Student reacts to Pakistani push for deporting Afghans

Pakistan has begun a mass deportation of undocumented Afghans living in the country illegally, including thousands of people who fled the Taliban’s rule and face their persecution at home after the country fell to the Taliban two years ago after American troops left Afghanistan.

Adeen Mohsin, a college student in Pakistan, shared her thoughts on the recent deportation of Afghans from the country. 

“It’s sad, you know. These Afghans, they’ve been here for so long, and suddenly they have to leave. It’s not easy for anyone. I get it, though. I mean, if you don’t have the right papers, you can’t just stay. It’s like being in someone’s house without an invitation,” Mohsin said, “but kicking them all out just like that? It’s harsh. They have families, lives here.

“Some argue that it revolves around issues of legality, documentation and the lack of proper papers. Honestly, not everyone falls into that category, but many are simply trying to make ends meet,” she said. “It’s essential to recognize the complexities surrounding immigration, but there are concerns about the impact on the country when individuals without legal status or proper documentation are present.”

Meanwhile, Pakistan authorities have said they have been unable to manage the TTP attacks and had instead decided to expel Afghans in a response intended to force Kabul to act against the terrorist group. 

“When they go back to Afghanistan, what will happen? Especially to the women. It’s not easy for women there. Here, at least, they can work and have a bit more freedom,”  Mohsin said. “Sending them back is like taking away their rights.”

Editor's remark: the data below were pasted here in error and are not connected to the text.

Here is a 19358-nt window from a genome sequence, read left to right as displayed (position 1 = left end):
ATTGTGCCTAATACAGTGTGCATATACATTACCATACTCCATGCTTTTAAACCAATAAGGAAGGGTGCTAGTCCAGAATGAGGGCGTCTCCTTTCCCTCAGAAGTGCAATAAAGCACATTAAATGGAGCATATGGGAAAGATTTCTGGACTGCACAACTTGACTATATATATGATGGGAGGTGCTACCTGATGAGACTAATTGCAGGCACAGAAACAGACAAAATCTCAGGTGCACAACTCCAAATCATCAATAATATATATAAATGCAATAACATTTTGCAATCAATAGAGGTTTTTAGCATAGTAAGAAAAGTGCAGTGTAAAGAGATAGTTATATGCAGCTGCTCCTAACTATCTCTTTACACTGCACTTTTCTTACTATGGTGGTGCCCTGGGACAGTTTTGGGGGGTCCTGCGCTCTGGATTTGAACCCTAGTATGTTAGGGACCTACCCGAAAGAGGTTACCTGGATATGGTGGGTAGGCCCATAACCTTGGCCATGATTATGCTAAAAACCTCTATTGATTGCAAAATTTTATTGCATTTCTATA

Amnesty International’s findings raised concerns about the lack of transparency and due process in recent detentions and deportations.  Mohsin said, “The complete lack of transparency, due process and accountability is troubling. We need to be humane about this.”

The existence of deportation centers without specified legal frameworks and the denial of legal rights to detainees also caught Mohsin’s attention. “Detention centers without proper legal rights violate the right to liberty and a fair trial,” she said.

Addressing concerns about harassment and hostility against Afghan refugees,  Mohsin said, “It’s affecting us, too, you know. Some businesses relied on them, and now everything is messed up. It’s like a chain reaction, affecting everyone around.”

Mohsin also echoed Amnesty International’s call for a more compassionate approach. “I agree we need rules, but can’t there be a better way? Maybe a process to help those who are really in need? Not everyone is a threat.”

Expressing hope for a better future, she said, “It’s affecting us all. Let’s hope for a better future, for all of us.”

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